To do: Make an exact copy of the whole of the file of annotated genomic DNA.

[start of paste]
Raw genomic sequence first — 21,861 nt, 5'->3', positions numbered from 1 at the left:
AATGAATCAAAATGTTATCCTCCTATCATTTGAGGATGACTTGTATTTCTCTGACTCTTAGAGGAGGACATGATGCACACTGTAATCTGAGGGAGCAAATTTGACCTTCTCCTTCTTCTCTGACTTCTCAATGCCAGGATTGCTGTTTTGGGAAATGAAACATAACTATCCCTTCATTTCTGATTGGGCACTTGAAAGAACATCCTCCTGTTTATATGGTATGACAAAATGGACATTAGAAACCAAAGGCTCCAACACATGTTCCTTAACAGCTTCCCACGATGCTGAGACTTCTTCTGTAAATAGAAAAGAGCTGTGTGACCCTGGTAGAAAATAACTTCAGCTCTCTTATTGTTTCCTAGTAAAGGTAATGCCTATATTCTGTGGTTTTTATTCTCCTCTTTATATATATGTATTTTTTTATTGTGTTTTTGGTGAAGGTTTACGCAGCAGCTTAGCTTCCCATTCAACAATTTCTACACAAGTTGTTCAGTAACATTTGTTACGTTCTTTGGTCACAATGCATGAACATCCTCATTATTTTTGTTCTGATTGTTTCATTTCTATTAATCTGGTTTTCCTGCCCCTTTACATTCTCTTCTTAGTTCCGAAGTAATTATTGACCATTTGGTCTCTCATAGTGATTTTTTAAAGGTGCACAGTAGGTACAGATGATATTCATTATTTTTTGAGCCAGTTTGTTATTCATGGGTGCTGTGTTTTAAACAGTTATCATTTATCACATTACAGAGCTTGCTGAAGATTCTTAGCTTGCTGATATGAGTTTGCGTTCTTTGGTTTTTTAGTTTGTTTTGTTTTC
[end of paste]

Raw genomic sequence first — 21,861 nt, 5'->3', positions numbered from 1 at the left:
AATGAATCAAAATGTTATCCTCCTATCATTTGAGGATGACTTGTATTTCTCTGACTCTTAGAGGAGGACATGATGCACACTGTAATCTGAGGGAGCAAATTTGACCTTCTCCTTCTTCTCTGACTTCTCAATGCCAGGATTGCTGTTTTGGGAAATGAAACATAACTATCCCTTCATTTCTGATTGGGCACTTGAAAGAACATCCTCCTGTTTATATGGTATGACAAAATGGACATTAGAAACCAAAGGCTCCAACACATGTTCCTTAACAGCTTCCCACGATGCTGAGACTTCTTCTGTAAATAGAAAAGAGCTGTGTGACCCTGGTAGAAAATAACTTCAGCTCTCTTATTGTTTCCTAGTAAAGGTAATGCCTATATTCTGTGGTTTTTATTCTCCTCTTTATATATATGTATTTTTTTATTGTGTTTTTGGTGAAGGTTTACGCAGCAGCTTAGCTTCCCATTCAACAATTTCTACACAAGTTGTTCAGTAACATTTGTTACGTTCTTTGGTCACAATGCATGAACATCCTCATTATTTTTGTTCTGATTGTTTCATTTCTATTAATCTGGTTTTCCTGCCCCTTTACATTCTCTTCTTAGTTCCGAAGTAATTATTGACCATTTGGTCTCTCATAGTGATTTTTTAAAGGTGCACAGTAGGTACAGATGATATTCATTATTTTTTGAGCCAGTTTGTTATTCATGGGTGCTGTGTTTTAAACAGTTATCATTTATCACATTACAGAGCTTGCTGAAGATTCTTAGCTTGCTGATATGAGTTTGCGTTCTTTGGTTTTTTAGTTTGTTTTGTTTTC